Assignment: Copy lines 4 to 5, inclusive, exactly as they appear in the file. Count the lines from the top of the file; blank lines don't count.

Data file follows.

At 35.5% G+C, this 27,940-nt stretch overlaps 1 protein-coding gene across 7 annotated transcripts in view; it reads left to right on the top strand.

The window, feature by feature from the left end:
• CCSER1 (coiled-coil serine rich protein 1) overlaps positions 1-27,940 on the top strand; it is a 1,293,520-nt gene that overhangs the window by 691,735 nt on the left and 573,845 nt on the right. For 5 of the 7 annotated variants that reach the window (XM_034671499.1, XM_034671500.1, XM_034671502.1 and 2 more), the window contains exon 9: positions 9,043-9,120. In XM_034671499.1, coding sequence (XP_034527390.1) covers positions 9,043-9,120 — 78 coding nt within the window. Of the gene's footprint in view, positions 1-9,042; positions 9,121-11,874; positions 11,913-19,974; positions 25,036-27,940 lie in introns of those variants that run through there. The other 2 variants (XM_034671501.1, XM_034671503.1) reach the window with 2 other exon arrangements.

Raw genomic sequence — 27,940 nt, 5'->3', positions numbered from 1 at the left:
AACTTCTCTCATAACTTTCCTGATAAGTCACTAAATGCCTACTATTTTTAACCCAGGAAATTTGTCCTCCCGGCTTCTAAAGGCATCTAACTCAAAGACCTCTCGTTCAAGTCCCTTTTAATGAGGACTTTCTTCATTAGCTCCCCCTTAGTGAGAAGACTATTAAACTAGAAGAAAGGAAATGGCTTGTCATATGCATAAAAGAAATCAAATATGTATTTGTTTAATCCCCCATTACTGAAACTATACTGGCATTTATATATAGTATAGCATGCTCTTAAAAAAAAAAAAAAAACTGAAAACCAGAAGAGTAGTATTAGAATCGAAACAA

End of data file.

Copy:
Raw genomic sequence — 27,940 nt, 5'->3', positions numbered from 1 at the left:
AACTTCTCTCATAACTTTCCTGATAAGTCACTAAATGCCTACTATTTTTAACCCAGGAAATTTGTCCTCCCGGCTTCTAAAGGCATCTAACTCAAAGACCTCTCGTTCAAGTCCCTTTTAATGAGGACTTTCTTCATTAGCTCCCCCTTAGTGAGAAGACTATTAAACTAGAAGAAAGGAAATGGCTTGTCATATGCATAAAAGAAATCAAATATGTATTTGTTTAATCCCCCATTACTGAAACTATACTGGCATTTATATATAGTATAGCATGCTCTTAAAAAAAAAAAAAAAACTGAAAACCAGAAGAGTAGTATTAGAATCGAAACAA